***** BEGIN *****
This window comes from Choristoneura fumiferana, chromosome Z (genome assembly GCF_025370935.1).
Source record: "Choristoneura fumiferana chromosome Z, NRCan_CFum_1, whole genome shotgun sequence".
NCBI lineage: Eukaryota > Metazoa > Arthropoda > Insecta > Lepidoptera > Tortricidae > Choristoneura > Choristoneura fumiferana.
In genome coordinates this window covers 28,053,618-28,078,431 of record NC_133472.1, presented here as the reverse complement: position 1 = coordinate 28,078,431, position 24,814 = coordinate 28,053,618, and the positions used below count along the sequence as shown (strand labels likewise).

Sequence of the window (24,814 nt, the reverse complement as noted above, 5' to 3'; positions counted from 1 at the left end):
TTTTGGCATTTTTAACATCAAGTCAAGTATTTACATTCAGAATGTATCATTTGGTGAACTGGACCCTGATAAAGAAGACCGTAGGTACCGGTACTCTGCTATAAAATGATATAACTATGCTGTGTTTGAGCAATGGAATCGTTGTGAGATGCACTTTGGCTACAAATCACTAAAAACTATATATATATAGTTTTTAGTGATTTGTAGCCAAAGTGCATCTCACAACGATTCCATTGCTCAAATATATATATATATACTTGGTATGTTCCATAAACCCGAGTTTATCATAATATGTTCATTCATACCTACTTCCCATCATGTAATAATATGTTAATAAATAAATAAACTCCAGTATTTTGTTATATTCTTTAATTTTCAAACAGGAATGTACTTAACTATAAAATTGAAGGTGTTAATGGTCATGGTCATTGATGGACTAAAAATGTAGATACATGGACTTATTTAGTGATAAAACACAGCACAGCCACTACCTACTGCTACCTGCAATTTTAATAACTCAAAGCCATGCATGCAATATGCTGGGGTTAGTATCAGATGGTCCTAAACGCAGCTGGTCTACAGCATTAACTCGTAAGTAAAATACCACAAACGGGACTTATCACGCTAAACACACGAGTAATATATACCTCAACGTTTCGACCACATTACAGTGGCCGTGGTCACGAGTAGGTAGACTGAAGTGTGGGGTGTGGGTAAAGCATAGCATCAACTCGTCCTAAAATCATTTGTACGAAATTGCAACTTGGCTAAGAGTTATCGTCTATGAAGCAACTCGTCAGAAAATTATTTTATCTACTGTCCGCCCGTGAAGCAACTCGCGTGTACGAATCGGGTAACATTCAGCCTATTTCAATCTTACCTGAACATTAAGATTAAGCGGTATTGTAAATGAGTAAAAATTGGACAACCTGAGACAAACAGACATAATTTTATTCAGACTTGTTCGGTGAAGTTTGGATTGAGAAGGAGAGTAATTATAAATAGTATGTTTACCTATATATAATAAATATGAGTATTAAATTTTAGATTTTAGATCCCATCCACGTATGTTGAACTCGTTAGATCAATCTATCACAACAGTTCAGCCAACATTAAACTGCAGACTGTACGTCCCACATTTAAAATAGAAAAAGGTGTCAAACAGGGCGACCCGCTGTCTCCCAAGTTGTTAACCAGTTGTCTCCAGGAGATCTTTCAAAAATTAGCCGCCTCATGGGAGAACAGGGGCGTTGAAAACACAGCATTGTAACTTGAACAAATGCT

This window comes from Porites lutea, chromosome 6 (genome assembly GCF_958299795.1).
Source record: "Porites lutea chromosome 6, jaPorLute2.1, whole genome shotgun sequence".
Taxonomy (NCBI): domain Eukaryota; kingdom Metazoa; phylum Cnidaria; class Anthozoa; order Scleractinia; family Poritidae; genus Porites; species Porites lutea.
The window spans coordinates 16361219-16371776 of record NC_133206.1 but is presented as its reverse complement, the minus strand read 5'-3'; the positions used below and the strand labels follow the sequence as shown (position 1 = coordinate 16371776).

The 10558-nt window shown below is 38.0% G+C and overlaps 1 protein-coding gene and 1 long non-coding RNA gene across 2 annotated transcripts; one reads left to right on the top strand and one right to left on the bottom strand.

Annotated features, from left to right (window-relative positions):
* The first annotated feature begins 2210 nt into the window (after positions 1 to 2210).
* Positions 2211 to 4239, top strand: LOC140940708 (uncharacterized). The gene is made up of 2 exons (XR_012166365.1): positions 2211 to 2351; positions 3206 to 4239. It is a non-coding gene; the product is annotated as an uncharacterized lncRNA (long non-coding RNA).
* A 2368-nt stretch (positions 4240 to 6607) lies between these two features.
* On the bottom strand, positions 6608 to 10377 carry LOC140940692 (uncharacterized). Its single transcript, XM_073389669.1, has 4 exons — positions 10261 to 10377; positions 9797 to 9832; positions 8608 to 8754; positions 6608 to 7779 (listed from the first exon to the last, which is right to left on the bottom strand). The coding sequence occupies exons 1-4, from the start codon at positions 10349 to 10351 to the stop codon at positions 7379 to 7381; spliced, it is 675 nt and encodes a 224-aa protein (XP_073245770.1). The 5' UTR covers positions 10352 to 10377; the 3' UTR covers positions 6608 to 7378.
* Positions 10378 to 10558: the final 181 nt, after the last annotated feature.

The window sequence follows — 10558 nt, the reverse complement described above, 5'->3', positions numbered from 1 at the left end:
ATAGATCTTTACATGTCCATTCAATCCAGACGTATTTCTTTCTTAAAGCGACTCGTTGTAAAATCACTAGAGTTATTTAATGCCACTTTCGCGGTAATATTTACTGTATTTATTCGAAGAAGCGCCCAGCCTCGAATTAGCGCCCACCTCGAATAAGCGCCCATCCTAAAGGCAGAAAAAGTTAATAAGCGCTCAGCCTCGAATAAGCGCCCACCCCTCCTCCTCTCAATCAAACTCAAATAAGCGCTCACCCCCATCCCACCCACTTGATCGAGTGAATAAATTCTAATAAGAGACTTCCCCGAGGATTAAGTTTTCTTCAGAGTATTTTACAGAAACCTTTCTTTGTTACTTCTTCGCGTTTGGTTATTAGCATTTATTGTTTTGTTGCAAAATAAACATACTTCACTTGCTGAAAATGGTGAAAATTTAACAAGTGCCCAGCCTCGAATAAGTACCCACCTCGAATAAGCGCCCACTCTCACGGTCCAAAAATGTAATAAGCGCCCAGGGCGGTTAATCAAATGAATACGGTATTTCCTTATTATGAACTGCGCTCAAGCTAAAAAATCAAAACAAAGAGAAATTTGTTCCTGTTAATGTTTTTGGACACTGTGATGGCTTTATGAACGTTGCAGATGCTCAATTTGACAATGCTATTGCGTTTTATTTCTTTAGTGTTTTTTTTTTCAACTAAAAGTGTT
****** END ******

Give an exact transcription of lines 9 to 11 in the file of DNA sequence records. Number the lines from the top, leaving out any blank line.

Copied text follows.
Taxonomy (NCBI): domain Eukaryota; kingdom Metazoa; phylum Cnidaria; class Anthozoa; order Scleractinia; family Poritidae; genus Porites; species Porites lutea.
The window spans coordinates 16361219-16371776 of record NC_133206.1 but is presented as its reverse complement, the minus strand read 5'-3'; the positions used below and the strand labels follow the sequence as shown (position 1 = coordinate 16371776).

The 10558-nt window shown below is 38.0% G+C and overlaps 1 protein-coding gene and 1 long non-coding RNA gene across 2 annotated transcripts; one reads left to right on the top strand and one right to left on the bottom strand.